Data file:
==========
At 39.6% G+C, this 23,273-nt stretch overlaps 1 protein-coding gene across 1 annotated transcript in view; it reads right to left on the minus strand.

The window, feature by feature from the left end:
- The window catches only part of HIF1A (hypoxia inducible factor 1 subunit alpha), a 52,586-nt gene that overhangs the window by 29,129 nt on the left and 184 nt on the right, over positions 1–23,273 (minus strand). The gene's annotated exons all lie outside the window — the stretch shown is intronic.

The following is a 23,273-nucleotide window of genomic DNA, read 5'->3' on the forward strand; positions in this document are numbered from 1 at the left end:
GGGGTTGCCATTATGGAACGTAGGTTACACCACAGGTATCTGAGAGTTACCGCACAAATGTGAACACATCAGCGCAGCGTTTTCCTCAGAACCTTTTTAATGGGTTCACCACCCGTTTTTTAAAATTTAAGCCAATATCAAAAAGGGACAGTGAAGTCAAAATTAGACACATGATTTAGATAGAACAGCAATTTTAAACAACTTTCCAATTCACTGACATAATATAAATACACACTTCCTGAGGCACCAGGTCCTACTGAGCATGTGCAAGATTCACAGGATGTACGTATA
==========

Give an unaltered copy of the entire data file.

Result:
At 39.6% G+C, this 23,273-nt stretch overlaps 1 protein-coding gene across 1 annotated transcript in view; it reads right to left on the minus strand.

The window, feature by feature from the left end:
- The window catches only part of HIF1A (hypoxia inducible factor 1 subunit alpha), a 52,586-nt gene that overhangs the window by 29,129 nt on the left and 184 nt on the right, over positions 1–23,273 (minus strand). The gene's annotated exons all lie outside the window — the stretch shown is intronic.

The following is a 23,273-nucleotide window of genomic DNA, read 5'->3' on the forward strand; positions in this document are numbered from 1 at the left end:
GGGGTTGCCATTATGGAACGTAGGTTACACCACAGGTATCTGAGAGTTACCGCACAAATGTGAACACATCAGCGCAGCGTTTTCCTCAGAACCTTTTTAATGGGTTCACCACCCGTTTTTTAAAATTTAAGCCAATATCAAAAAGGGACAGTGAAGTCAAAATTAGACACATGATTTAGATAGAACAGCAATTTTAAACAACTTTCCAATTCACTGACATAATATAAATACACACTTCCTGAGGCACCAGGTCCTACTGAGCATGTGCAAGATTCACAGGATGTACGTATA